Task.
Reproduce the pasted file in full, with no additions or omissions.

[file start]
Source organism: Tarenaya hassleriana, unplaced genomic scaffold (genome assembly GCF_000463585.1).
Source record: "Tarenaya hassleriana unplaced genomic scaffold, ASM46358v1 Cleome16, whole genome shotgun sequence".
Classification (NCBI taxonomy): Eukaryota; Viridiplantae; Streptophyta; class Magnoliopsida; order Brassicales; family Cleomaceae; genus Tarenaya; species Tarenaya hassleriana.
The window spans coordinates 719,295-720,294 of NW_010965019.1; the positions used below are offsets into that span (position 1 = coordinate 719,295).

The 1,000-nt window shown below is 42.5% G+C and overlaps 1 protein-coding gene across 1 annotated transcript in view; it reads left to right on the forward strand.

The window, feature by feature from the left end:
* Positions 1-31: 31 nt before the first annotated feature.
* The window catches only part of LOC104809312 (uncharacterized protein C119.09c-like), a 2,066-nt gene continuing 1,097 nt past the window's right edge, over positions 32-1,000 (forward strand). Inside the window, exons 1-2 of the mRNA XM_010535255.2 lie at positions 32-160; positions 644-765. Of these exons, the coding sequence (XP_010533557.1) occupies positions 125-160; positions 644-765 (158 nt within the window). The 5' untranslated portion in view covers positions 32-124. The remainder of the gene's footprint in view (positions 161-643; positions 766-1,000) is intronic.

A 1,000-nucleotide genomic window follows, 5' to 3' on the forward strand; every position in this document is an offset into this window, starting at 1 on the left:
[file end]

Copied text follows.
Source organism: Tarenaya hassleriana, unplaced genomic scaffold (genome assembly GCF_000463585.1).
Source record: "Tarenaya hassleriana unplaced genomic scaffold, ASM46358v1 Cleome16, whole genome shotgun sequence".
Classification (NCBI taxonomy): Eukaryota; Viridiplantae; Streptophyta; class Magnoliopsida; order Brassicales; family Cleomaceae; genus Tarenaya; species Tarenaya hassleriana.
The window spans coordinates 719,295-720,294 of NW_010965019.1; the positions used below are offsets into that span (position 1 = coordinate 719,295).

The 1,000-nt window shown below is 42.5% G+C and overlaps 1 protein-coding gene across 1 annotated transcript in view; it reads left to right on the forward strand.

The window, feature by feature from the left end:
* Positions 1-31: 31 nt before the first annotated feature.
* The window catches only part of LOC104809312 (uncharacterized protein C119.09c-like), a 2,066-nt gene continuing 1,097 nt past the window's right edge, over positions 32-1,000 (forward strand). Inside the window, exons 1-2 of the mRNA XM_010535255.2 lie at positions 32-160; positions 644-765. Of these exons, the coding sequence (XP_010533557.1) occupies positions 125-160; positions 644-765 (158 nt within the window). The 5' untranslated portion in view covers positions 32-124. The remainder of the gene's footprint in view (positions 161-643; positions 766-1,000) is intronic.

A 1,000-nucleotide genomic window follows, 5' to 3' on the forward strand; every position in this document is an offset into this window, starting at 1 on the left: